Police in Ottawa, the capital city of Canada, are reportedly considering requesting aid from the military to address the growing Freedom Convoy that has brought traffic of the city to a standstill in a flurry of honking.
Honking may be the sound of freedom, and it is one that has upset the government in Ottawa, which has grown increasingly desperate in the face of the protests.
On Wednesday, the CBC reported that police chief Peter Sloly expressed his concern that there is “no policing solution” to the ongoing protests, which are expected to get even larger as more vehicles head down to Ottawa on Saturday. Elsewhere along the U.S.-Canadian border, protestors have blockaded portions of the traffic.
“This is a national issue, not an Ottawa issue,” Chief Sloly said. “I am increasingly concerned there is no policing solution to this.”
Sloly remarked that the current protest is beyond the Ottawa police force’s ability to control, prompting considerations for a much larger response beyond his department.
“I don’t have a singular mandate in this city, this province or this country, to negotiate the end to any demonstration,” Sloly said. “There always needs to be an element outside of the police for any truly successful end to any demonstration, particularly one of this size.”
Per the CBC, the government has not made any decisions or planned to include the involvement of the Canadian Armed Forces.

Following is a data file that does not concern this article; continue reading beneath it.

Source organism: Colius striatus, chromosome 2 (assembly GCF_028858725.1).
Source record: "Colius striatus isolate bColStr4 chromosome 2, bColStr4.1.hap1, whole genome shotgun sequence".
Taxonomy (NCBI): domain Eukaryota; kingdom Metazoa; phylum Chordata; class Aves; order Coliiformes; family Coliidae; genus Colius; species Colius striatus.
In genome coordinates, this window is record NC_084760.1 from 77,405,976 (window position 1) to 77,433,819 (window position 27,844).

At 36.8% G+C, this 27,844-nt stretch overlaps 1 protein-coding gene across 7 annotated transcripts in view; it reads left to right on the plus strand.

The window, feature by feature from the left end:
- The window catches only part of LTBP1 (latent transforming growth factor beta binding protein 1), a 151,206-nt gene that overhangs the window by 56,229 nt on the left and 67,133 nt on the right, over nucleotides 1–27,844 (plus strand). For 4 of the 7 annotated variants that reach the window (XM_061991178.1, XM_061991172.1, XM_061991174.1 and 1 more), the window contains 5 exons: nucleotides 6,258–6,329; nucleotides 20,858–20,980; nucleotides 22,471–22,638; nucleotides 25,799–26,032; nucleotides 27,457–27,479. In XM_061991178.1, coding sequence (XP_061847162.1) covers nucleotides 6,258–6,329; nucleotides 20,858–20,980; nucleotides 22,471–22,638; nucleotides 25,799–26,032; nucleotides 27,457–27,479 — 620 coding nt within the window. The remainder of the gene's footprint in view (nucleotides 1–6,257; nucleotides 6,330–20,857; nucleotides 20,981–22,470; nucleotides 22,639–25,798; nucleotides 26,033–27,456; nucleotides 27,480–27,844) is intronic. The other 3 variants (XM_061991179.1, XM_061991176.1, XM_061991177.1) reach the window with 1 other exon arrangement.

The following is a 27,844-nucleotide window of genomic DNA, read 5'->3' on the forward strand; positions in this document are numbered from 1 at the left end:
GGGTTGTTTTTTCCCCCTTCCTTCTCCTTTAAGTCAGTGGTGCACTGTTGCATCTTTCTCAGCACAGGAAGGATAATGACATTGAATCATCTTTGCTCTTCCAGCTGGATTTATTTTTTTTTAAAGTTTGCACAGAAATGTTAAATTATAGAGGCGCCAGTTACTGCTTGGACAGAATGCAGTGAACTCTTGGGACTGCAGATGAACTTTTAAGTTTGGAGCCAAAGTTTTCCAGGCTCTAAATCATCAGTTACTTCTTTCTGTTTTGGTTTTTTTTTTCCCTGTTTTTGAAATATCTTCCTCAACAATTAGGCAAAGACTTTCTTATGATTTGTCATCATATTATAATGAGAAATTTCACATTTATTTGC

The movement, which grew from opposition to federal vaccine mandates for cross-country truck drivers, has grown into a much larger movement against lockdowns, curfews, and vaccine and mask mandates for the population at large. With tens of thousands of supporters, including farmers joining the protest.
In Ottawa, the presence of thousands of trucks and protestors has shut down the downtown core, including many of the city’s businesses and schools, which remain closed.
“As a protest with vehicles taking up blocks of downtown Ottawa continues, the area’s major mall closes for the rest of the week and museums are staying shut despite being allowed to reopen under updated pandemic rules,” CBC reported. “City officials continue to advise people to avoid non-essential travel, especially downtown. Museums, the Rideau Centre and some city services are also closed or reducing operations for the time being.”
Organizers of the freedom convoy are not without empathy for the city’s residents. In a statement, the group said it understood their frustrations and said it wished for alternative methods of protest, but none exist.